SYDNEY (Reuters) - David Warner scored an unbeaten 155 in his side’s thrilling last-ball win, while former test captain Steve Smith made 85 for his Sutherland club as the suspended duo enjoyed strong returns to club cricket in Sydney on Saturday.
Smith and Warner were banned for a year from international and state cricket for their involvement in a ball-tampering scandal and still have another six months to serve.
They are continuing their rehabilitation in the new Sydney club cricket season, which got underway this weekend.
The diminutive Warner could not have hoped for a better return, scoring a match-winning knock for Randwick-Petersham, who won by four wickets off the last ball while chasing 278 against St George.
The opening batsman carried his bat, his hundred coming off 98 balls in an innings featuring 13 fours and two sixes, including one that went out of the ground.
He reached his century with a leg-side single and celebrated the mark as he would in an international match with his trademark leap and kiss of the badge on his helmet.
“He played really well and is very good in those type of situations,” said former test team mate Josh Hazlewood, who was playing against Warner on Saturday.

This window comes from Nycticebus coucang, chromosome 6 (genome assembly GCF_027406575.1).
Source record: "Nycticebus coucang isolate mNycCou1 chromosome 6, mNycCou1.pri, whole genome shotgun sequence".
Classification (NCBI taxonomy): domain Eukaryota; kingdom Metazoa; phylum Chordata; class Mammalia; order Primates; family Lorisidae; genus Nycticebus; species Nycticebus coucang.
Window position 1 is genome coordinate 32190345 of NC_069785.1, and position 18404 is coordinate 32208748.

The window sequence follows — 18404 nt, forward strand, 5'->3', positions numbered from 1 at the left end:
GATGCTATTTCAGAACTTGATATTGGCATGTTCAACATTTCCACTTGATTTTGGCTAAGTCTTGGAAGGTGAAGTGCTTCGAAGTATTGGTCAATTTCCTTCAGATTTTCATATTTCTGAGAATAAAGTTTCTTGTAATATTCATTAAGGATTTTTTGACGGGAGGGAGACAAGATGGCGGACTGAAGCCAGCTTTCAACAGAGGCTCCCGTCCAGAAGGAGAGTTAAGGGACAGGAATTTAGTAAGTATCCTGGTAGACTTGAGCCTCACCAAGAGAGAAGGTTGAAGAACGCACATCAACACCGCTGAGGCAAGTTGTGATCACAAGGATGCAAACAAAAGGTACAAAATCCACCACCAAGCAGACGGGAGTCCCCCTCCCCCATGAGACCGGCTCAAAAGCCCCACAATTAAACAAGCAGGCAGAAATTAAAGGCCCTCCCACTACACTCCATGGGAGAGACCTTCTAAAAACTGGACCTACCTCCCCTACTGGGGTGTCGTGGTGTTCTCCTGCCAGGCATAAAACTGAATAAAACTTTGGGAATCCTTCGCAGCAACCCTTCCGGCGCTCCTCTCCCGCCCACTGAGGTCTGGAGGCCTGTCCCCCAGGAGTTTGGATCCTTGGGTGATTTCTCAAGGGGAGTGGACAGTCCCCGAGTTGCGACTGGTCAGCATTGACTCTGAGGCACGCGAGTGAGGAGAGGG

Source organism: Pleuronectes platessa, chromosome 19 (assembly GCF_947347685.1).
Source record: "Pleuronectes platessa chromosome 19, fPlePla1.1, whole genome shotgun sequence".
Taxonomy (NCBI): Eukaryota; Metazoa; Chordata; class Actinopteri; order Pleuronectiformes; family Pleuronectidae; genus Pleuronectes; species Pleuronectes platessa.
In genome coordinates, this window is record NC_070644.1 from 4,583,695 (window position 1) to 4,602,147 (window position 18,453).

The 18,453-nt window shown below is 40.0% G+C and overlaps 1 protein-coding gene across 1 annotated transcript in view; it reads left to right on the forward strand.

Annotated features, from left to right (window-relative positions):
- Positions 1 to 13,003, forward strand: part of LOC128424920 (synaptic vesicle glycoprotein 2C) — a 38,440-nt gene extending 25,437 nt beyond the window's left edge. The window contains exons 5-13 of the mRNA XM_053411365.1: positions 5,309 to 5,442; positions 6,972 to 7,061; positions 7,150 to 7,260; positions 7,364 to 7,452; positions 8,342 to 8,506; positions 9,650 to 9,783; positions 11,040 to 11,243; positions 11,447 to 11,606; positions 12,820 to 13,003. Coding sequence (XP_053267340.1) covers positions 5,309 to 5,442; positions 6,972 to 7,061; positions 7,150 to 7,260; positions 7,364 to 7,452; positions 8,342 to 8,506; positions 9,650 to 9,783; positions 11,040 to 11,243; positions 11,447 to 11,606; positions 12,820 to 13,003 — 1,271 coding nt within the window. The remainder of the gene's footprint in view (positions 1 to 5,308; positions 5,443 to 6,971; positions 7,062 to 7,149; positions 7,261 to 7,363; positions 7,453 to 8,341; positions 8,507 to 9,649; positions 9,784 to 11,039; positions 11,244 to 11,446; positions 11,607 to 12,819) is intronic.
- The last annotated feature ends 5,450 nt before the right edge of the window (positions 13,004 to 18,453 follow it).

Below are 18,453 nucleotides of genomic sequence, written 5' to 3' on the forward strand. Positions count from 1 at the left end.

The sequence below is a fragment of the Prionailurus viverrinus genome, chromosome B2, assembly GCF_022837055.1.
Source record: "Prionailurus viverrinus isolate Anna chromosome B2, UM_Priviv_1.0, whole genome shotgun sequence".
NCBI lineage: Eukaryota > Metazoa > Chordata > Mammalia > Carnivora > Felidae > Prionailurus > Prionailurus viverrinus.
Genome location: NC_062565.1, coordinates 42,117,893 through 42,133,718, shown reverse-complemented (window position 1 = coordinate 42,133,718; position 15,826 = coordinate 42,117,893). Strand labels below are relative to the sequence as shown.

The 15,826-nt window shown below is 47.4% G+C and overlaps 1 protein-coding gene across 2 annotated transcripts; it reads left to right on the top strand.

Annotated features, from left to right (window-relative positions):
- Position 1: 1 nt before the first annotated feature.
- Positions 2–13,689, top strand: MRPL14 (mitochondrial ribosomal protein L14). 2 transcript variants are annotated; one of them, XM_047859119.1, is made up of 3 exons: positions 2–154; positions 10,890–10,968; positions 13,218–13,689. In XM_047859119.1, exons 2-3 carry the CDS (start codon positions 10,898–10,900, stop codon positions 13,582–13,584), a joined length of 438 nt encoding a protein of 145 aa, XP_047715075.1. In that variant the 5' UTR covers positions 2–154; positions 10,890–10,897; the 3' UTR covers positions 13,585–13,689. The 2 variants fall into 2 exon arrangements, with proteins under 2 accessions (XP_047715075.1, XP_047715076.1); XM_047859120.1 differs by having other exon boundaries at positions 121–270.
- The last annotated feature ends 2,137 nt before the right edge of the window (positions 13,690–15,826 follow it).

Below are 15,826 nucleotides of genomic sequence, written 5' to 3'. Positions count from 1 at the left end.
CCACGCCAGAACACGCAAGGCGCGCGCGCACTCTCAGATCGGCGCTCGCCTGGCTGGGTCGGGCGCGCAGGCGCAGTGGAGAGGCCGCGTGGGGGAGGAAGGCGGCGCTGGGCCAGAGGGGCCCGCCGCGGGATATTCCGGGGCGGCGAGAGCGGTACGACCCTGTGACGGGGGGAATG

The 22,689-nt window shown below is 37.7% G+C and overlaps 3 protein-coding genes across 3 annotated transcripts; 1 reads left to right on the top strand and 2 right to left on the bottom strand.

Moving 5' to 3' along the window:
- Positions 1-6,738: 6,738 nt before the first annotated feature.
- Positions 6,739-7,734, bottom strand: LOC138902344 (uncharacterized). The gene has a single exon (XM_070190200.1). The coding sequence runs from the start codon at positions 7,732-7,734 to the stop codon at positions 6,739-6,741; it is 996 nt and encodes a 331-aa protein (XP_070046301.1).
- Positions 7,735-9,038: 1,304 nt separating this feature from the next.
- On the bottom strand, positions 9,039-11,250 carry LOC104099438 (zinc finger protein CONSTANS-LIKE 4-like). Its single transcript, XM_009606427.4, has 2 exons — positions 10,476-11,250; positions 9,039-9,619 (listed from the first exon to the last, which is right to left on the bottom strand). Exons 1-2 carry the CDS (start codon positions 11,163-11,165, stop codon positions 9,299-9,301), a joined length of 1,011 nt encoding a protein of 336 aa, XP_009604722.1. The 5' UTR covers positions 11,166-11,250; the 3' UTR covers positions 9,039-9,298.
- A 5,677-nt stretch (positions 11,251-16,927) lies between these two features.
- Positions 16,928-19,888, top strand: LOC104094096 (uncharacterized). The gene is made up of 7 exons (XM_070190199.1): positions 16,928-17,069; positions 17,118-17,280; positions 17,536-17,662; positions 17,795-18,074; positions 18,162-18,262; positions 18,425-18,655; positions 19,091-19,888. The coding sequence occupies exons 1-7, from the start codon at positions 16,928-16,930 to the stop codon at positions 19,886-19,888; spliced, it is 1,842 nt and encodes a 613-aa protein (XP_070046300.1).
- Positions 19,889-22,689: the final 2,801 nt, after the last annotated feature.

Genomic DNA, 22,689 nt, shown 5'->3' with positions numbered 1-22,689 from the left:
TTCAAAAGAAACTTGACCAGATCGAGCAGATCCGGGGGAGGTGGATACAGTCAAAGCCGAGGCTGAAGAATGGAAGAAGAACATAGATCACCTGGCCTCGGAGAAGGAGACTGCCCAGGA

“We probably beat anyone else today, except David Warner. It was a pretty special knock.”
A few miles away at the Glenn McGrath Oval, Smith also looked solid in his 92-ball innings for Sutherland, who went down to Mosman by three wickets.
The 29-year-old, who got married this week, received a warm welcome from an unusually large crowd and looked his usual twitchy self at the crease as he rattled off a half century in 62 balls.
“When he was batting, everyone was really warm with their support, and to be able to see so many people come to a grade game was incredible,” said former Australia and current Sutherland team mate Shane Watson.
“It’s awesome to see him playing, even though I’d rather he was playing for Australia. The support he got today will reassure him that everything’s okay, people do make mistakes and people do forgive very quickly.”
Still the number two test batsman in the ICC rankings, Smith’s innings included six fours and a six, before he holed out to mid-on and received another ovation as he trudged back to the pavilion.
It was all a far cry from the March day when he returned home from South Africa a broken man after the ball-tampering scandal, which also resulted in a nine-month suspension for batsman Cameron Bancroft.
Smith repeatedly succumbed to tears at a news conference at Sydney Airport as he apologised for his part in the incident that rocked Australia and also precipitated the departure of coach Darren Lehmann.
Their Cricket Australia bans expire on March 28 and it looks like they will be welcomed back into the Australia set up for next year’s 50-overs World Cup and Ashes series in England.
“If our environment’s right and they’re playing well, there’s no reason they shouldn’t be welcomed back in to help us win the World Cup and help us win the Ashes next summer,” Lehmann’s replacement as coach Justin Langer said this week
Reporting by Nick Mulvenney and Sudipto Ganguly in Mumbai; Editing by John O'Brien